Yesterday the doctor confirmed what I’d already known (and have known) for
months years now: I am very anemic. While this is information that concerned doctors have been warning me about since the age of 16, it’s usually something I ignore like the stubborn idiot that I am. For example, it’s probably not good to be gasping for breath after climbing one flight of stairs, or blacking out whenever you stand up at work. Believe it or not these are symptoms that I’ve learned to live with over the years, and even laugh at. However, once my running became affected, I decided to start taking better care of myself. According to the doctor, my current hemoglobin level is 7. A normal level is 12. As he put it, I’m running on a half-empty tank of gas.
It’s no secret my race times have drastically slowed in the past year. I used to blame my accident (that whole getting hit by a car thing), but now I’m not so sure. I think it’s more of a combination of health, too many long distance races, running alone, and abandoning speed work and strength training. I’ve been unhappy lately with my slow running and that ever-increasing number on the scale, so it is no wonder that this article I read resonated with me so well:
In the above article, the author talks about how years of running marathons and eating as though she could justify every empty calorie lead to a steady weight gain, and slower race times. She took charge of her health and running progress by training for a mile race (yes, one singular mile), eating cleaner, and training with weights. Obviously, training for shorter distances means more sprinting and speed work, which we all know burns more fat. She lost the weight and beat her mile goal as well.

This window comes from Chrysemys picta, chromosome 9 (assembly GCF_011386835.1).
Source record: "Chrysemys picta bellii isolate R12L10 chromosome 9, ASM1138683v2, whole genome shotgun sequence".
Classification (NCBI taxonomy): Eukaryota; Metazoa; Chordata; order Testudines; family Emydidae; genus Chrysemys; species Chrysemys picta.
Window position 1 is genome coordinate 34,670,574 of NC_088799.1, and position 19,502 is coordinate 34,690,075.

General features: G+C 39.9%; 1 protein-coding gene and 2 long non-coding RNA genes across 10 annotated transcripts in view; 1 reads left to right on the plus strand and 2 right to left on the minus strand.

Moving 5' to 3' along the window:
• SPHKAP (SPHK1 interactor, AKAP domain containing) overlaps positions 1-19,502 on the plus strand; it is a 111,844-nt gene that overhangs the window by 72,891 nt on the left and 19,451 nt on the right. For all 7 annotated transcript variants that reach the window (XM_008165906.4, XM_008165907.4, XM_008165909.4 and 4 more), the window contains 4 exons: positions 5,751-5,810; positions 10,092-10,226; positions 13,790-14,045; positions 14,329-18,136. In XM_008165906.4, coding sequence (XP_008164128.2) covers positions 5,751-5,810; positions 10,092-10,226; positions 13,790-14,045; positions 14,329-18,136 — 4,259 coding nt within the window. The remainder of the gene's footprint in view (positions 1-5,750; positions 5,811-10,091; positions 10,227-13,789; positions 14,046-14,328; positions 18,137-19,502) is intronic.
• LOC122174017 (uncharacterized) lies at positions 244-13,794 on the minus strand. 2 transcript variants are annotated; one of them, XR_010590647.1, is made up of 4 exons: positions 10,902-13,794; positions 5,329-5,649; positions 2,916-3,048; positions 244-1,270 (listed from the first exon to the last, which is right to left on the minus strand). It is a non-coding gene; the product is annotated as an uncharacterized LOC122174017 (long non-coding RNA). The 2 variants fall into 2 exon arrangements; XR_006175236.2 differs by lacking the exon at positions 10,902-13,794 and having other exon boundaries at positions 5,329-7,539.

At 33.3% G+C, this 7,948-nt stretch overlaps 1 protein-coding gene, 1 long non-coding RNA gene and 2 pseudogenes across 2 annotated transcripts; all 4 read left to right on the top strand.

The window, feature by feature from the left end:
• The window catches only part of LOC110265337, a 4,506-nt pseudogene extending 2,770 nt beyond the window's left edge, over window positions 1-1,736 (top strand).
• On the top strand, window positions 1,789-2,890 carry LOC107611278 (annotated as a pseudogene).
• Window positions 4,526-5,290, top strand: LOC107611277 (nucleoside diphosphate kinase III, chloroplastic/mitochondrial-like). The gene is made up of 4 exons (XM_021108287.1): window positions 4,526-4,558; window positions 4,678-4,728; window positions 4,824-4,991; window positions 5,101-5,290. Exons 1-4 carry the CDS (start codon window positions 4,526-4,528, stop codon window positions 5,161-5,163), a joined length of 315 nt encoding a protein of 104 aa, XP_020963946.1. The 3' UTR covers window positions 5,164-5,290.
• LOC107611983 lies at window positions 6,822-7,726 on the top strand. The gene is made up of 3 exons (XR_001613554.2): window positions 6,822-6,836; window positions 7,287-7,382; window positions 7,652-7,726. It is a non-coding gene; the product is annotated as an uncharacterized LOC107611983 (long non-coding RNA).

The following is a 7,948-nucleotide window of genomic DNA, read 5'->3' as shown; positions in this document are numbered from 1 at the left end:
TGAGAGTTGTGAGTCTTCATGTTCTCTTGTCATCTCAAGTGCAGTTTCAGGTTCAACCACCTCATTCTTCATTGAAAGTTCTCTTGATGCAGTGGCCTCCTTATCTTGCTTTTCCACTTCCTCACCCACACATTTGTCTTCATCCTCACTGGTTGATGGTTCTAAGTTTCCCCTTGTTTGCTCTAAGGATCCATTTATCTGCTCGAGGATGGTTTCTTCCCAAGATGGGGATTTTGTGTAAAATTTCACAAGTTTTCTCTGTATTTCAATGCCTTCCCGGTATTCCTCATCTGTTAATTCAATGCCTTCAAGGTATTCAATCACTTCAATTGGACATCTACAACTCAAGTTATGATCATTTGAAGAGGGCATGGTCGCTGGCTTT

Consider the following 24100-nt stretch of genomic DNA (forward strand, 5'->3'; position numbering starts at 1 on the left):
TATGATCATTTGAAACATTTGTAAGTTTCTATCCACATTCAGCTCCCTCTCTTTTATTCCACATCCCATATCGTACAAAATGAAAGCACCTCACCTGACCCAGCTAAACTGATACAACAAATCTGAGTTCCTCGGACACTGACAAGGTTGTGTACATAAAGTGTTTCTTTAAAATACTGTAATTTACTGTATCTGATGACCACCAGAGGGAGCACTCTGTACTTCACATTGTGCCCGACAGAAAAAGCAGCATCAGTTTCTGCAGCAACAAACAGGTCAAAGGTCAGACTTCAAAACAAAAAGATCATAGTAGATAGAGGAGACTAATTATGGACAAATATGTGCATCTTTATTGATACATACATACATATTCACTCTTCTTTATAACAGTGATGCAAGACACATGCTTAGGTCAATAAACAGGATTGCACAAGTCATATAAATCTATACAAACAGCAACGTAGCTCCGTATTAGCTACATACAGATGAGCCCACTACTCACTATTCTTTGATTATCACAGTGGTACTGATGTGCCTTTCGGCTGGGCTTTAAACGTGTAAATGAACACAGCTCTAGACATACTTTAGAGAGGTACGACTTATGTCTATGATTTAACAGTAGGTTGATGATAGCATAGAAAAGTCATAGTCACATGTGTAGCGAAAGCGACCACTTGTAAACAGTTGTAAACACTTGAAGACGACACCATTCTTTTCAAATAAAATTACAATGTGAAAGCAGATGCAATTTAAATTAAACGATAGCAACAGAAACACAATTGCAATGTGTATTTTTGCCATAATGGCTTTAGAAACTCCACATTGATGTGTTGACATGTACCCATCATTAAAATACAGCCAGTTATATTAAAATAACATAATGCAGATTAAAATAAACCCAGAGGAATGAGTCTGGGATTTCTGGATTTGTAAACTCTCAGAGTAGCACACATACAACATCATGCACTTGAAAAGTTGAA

I was completely inspired by her progress. Why had I been treating marathons as the be-all-end-all of race distances? A fast 5K, and even mile, takes lots of hard work and training as well. Also, there’s no way I’m ever going to get faster running slow, long, distances every weekend. I made a goal then and there to train hard for a 5K. My 5Ks lately have been disastrous, with average times around 29 minutes. I’m thinking a realistic yet challenging goal would be sub-26 minutes. I’ll be following this plan by Hal Higdon to get myself there, as well as incorporating more weights in my week, oh and taking my iron pills like a good girl:
Being the impatient and impulsive creature that I am, I decided to start working towards this goal NOW, instead of waiting until next spring/summer when there are literally 50 5Ks any given weekend. Thanks to RunMichigan.com, I was able to not only find a winter 5K that’s exactly 8 weeks from now, but also a mile race in Milford on November 28th as well! Granted, both are marketed as more “fun” races, but I’ll be having fun kicking so much ass. You know what else is fun about smaller distances? Smaller registration fees! I’m sure my boyfriend is happy to hear that.
But Laura! Don’t you have two winter marathons to train for as well? Yes, unfortunately. I figure I can train for both by still doing a long run on the weekend, but not killing myself mileage-wise during the week. Hopefully the extra speed work will contribute to faster marathon times as well.
I’m excited for a new and refreshing running goal. If all goes well I can work towards a 5K PR in 2016, and get back that running mojo that once allowed me to run a 50-minute 10K on a 85 degree day in August (I still can’t believe I did that!!). Also, if I sign up for any more full marathons for 2016 you have my permission to stab me repeatedly.